Say what you will about M. Night Shyamalan’s inconsistent track record, but Glass must be among the most anticipated films of his career. The director known for his infamous plot twists employed one of his best at the end of last year’s Split, in which he turned the creepy thriller about a man with 24 personalities into a backdoor sequel to 2000’s Unbreakable. Glass combines the two, matching Bruce Willis’s invincible David Dunn against James McAvoy’s unhinged Kevin Wendell Crumb, whose many personalities contain a beast capable of inhuman feats.
It’s a superhero matchup in an era where superhero fare feels like a monthly event. What Glass offers to differentiate itself is Shyamalan’s attempt to rationalize the existence of powers in a realistic world. He films stunts such as Dunn bashing his way through a metal door and the Beast flipping a car with nothing but his bare hands with gritty realism.
Much of the film takes place with the two opponents and Samuel L. Jackson’s evil mastermind, Mr. Glass, locked in an asylum for people who believe they’re heroes. (It was filmed at Allentown State Hospital with the Philadelphia skyline green screened in.) And for most of the movie, these gritty powers and the mind games between the three characters is an enthralling watch. But it’s a Shyamalan movie, which means there has to be a catch, and by the third act we’re left sifting through the shards of what could have been an excellent movie.
It’s hard to pin down what exactly went wrong without spoiling the trademark Shyamalan twist in the events. When we last left off with David Dunn in Unbreakable, he realized he was invincible, and donned a green cape and hood to save people in trouble. We pick up nearly two decades later to see he and his son have made a habit out of it, tracking down criminals in the back of the tech store they own. Dunn attempts to track down Kevin, also known as “the Horde” with his many personalities, after we see he’s made a habit out of kidnapping teenage girls like in Split.
Amid the fight that breaks out between them, they’re both captured and sent to the same psychiatric hospital Glass was sent to all those years ago. There, psychiatrist Dr. Ellie Staple (Sarah Paulson) tells them she specializes in delusions of grandeur and suggests the three individuals may be putting too much stock in comic books to believe they are actually superheroes and villains.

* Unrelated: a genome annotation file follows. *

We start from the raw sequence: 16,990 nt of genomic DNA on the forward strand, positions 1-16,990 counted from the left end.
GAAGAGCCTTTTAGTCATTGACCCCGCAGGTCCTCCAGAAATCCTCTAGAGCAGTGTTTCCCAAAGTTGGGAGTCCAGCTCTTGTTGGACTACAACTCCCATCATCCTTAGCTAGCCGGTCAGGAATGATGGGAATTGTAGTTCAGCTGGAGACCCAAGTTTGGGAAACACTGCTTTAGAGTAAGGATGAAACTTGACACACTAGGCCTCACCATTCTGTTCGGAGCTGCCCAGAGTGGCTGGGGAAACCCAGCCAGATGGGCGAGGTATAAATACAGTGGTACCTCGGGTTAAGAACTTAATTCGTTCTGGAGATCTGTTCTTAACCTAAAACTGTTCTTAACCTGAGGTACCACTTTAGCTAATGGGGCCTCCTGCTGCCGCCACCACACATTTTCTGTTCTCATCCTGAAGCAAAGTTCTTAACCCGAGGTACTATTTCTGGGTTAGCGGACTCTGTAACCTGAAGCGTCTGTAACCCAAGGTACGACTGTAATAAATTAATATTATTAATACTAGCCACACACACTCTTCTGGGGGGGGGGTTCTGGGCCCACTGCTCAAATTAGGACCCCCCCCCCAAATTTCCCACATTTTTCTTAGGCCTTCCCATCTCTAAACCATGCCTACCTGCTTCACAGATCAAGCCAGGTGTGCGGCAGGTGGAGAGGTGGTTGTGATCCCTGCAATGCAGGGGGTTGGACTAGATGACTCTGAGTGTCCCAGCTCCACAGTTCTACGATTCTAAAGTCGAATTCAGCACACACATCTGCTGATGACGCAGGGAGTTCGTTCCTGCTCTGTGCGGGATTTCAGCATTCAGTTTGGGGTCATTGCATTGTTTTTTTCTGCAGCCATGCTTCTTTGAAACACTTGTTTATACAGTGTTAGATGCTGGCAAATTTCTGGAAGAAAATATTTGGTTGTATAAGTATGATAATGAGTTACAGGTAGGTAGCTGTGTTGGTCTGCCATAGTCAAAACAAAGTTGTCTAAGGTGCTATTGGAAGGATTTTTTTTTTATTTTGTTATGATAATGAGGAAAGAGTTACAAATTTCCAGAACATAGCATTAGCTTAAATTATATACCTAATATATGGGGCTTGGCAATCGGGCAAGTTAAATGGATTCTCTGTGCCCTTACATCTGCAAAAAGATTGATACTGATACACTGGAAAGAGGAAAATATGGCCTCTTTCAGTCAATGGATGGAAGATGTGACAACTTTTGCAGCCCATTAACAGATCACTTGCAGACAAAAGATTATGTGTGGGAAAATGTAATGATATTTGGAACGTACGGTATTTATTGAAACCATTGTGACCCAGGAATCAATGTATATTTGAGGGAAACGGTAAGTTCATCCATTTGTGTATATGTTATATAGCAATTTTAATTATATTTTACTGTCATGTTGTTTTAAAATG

After Split and 2015’s The Visit, Shyamalan seemed to have made a rebound in his career. He operates best with smaller budgets – Split was made with $9 million, and the price tag for this one was bumped up to a still-modest $20 million. Sure, Unbreakable cost a much heftier $75 million, but Shyamalan was able to restrain himself from going too far off the rails with that one as he did with other projects.
For the first half of Glass, it appears he had accomplished something great. Mike Gioulakis’ cinematography is a beauty, taking a white-walled hospital and making it never get old to look at. McAvoy’s performance steals the show – he sometimes shifts between up to four personalities in a scene, sometimes in one shot, and the Horde makes a scary and somehow sympathetic villain.
Jackson does great work too, but when Shyamalan’s script goes off the rails, he’s the greatest casualty. Much of the rising action teases the coming battle between the three forces – a battle that does not come into fruition the way you’d want or expect. The third act has Jackson narrating the events as if they are playing out in a comic book, and that’s when it becomes the most obvious – just because this movie involves superheroes doesn’t mean it’s a comic book movie. There’s nothing that looks or feels like a comic book here, and a comic book at least would have given us a satisfying ending instead of what we were dealt. The third act collapses under its own tonal, thematic and narrative confusion. Praise is due for the unique and exciting way this trilogy came to be, but in the last minute it shattered under the pressure.